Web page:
I was somewhat excited about finally getting around to building a development blog because now I can post the few little things I’ve discovered about using Unity3d along the way. One of the more interesting things I had fun building was my object recycler.
It turns out calling Instantiate() on a prefab creates a massive amount of overhead on a smartphone. This wasn’t even remotely a concern of mine when I started working on Eros because I was strictly using the PC development environment from the beginning, with the idea that I’d start testing on a device once I had something worth looking at. After I acquired my iPhone and Android development licenses the first thing I noticed after throwing a build on my phone’s was that everything slowed down to a crawl. A bit of googling here and there about optimizing Unity for smartphones and I came across this well written blog which gave me some decent hints about what I needed to implement.
When a new object is instantiated via the queue it either pops a recycled object off the queue, or instantiates a new one in the case that the queue is empty. It has the ability to prime the queue with a pre-specified amount of Instantiate()’ed objects so that all of that happens during level load time and not while the game is running. There’s also an object spawn limit parameter, with the idea that there might be a situation where a few objects still look as good as all of them being spawned (in my case explosions).
The main pieces of the system can be viewed here. The first is the linked list for tracking and storing the objects. Next is the core script which is attached to queue-able game objects. The final bit is the queue system itself, which gets attached to an object in the scene (a special prefab, or the camera would do fine). When a CoreBehaviour object is built it also contains a reference to the queue so it can spawn other objects, or despawn itself to the queue on destruction.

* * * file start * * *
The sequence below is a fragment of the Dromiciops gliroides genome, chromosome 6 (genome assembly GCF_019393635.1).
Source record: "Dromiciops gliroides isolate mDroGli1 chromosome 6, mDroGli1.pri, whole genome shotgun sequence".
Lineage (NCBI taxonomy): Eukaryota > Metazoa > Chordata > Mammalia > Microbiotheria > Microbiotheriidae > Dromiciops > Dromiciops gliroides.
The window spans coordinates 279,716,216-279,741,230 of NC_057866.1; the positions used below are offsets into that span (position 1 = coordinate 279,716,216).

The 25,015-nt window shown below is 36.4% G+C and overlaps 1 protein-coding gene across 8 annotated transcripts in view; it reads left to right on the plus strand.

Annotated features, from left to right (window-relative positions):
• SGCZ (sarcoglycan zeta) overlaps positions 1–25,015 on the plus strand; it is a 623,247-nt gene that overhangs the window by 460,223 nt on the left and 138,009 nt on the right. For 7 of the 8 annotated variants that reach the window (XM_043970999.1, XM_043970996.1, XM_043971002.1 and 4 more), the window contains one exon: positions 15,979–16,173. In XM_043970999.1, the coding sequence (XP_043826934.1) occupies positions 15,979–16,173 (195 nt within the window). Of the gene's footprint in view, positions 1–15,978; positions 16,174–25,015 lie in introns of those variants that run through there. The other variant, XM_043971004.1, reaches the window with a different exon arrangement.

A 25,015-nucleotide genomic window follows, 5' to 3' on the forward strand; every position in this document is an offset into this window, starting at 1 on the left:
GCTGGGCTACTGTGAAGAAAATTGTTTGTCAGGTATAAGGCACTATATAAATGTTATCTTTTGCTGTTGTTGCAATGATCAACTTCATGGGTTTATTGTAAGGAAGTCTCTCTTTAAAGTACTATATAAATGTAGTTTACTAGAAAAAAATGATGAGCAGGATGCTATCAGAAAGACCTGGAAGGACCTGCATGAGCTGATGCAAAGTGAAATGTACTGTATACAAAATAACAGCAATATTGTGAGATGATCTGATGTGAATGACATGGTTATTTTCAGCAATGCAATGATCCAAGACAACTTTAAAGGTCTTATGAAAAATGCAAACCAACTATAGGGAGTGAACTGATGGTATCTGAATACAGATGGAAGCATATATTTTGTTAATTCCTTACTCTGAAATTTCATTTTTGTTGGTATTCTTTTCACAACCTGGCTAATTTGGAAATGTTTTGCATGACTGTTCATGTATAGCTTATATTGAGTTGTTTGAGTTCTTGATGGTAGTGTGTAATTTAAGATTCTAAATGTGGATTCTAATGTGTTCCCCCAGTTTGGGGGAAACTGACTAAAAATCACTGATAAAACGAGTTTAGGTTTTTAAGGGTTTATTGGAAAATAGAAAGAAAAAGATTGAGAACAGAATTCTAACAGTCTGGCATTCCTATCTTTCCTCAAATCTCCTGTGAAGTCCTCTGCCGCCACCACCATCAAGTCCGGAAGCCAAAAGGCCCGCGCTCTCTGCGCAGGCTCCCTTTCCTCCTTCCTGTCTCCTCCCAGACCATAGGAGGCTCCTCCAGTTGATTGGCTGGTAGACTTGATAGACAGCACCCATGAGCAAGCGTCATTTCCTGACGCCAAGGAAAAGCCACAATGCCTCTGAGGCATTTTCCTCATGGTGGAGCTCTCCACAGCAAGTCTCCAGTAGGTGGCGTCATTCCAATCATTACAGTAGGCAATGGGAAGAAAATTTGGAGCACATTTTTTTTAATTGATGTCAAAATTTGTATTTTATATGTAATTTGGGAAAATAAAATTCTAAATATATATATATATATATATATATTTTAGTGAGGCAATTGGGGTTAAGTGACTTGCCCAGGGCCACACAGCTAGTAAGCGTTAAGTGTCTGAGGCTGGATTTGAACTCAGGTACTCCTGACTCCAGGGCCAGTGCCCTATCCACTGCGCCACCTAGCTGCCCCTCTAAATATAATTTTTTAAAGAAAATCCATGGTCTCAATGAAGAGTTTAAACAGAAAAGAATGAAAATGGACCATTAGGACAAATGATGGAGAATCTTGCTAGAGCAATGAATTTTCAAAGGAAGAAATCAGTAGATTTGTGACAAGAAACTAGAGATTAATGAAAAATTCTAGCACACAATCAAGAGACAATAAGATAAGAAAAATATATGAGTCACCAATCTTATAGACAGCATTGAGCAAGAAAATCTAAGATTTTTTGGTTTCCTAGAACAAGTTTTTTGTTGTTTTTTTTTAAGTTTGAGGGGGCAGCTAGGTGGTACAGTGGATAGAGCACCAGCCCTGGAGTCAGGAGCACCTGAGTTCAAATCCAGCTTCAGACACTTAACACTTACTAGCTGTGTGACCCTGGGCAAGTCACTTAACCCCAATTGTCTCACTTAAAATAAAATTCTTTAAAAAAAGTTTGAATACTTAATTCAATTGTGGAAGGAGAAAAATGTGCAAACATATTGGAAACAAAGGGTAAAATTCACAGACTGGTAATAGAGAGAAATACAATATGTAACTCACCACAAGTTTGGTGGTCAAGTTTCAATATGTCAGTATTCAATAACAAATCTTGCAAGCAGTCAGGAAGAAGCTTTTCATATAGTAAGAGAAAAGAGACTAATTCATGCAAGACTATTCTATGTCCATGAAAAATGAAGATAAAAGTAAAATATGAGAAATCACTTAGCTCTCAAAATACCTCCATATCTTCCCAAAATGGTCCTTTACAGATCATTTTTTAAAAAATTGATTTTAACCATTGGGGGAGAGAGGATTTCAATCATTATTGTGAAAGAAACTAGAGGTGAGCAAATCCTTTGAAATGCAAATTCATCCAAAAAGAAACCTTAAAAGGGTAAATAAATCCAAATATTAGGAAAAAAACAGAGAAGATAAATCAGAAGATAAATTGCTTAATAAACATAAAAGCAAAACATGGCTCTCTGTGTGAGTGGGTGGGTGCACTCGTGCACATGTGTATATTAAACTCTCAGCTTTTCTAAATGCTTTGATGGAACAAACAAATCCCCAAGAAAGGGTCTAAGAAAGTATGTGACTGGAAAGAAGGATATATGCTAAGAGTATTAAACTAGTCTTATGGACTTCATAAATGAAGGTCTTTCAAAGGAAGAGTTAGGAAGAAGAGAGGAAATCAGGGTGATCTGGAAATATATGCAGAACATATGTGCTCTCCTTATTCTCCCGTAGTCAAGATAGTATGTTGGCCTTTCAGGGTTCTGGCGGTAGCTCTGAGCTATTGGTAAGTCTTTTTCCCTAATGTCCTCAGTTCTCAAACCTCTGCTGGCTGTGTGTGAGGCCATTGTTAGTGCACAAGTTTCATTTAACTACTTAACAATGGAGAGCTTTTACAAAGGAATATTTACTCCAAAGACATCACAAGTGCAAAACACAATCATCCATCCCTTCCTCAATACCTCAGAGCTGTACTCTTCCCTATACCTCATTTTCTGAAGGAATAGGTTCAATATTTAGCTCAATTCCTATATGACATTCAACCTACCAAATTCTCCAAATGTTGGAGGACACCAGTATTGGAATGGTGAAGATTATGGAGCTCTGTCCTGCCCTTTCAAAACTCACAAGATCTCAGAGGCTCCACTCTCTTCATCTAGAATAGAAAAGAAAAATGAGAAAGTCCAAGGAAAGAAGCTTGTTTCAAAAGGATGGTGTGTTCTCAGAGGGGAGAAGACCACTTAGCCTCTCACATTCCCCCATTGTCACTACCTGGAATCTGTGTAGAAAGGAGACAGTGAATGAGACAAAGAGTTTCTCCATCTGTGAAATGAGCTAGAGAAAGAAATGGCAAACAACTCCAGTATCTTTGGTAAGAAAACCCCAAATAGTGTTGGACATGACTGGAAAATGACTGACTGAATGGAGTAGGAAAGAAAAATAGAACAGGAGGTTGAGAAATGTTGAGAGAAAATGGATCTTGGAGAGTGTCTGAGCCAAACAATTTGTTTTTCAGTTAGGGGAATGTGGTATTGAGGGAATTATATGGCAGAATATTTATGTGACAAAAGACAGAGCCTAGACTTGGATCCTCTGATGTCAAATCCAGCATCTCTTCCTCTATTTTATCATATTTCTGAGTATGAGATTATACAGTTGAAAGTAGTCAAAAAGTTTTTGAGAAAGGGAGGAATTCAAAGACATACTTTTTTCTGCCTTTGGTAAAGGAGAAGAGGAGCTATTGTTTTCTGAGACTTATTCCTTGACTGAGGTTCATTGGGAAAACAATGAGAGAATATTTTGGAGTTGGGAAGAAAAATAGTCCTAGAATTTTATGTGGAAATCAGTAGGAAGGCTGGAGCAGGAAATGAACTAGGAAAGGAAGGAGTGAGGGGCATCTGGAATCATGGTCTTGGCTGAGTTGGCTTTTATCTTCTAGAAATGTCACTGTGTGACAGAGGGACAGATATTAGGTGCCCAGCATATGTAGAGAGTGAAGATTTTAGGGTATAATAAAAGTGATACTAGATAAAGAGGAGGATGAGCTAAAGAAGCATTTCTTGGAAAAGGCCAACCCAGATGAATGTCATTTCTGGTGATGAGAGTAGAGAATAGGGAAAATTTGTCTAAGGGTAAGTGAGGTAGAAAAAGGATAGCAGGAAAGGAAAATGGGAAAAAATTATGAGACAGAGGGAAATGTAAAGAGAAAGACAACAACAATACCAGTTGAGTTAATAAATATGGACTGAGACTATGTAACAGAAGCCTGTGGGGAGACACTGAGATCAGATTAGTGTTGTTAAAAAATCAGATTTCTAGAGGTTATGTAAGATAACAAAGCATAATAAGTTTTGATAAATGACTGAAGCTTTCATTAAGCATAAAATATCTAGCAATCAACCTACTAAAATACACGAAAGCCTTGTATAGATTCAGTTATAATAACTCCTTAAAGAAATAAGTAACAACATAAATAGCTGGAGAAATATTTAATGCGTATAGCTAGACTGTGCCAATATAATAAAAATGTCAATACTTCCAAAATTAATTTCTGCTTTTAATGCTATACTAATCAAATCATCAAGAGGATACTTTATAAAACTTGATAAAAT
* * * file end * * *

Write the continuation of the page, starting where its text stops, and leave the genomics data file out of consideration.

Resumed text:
I’m somewhat torn about using strings as indexes due to the fact that they apparently have poor performance, but by the time I discovered this I had built way too many objects to bother going back and changing things. I’m not sure how much performance I would gain anyways, but my somewhat uneducated guess would say not much at all.
A configured queue system object looks somewhat like this.
Unfortunately I don’t have the performance numbers in front of me right now, but needless to say this was an immense help in reducing overhead and making my game lag free on smartphones. Having access to a Unity Pro license was also a large help in regards to debugging this and many other problems I encountered. I’m not sure how people could release a smartphone action game without running it through the profiler.
The next system I’ll post about is my AudioManager, which addresses another unforeseen performance bottleneck I didn’t consider until later down the road.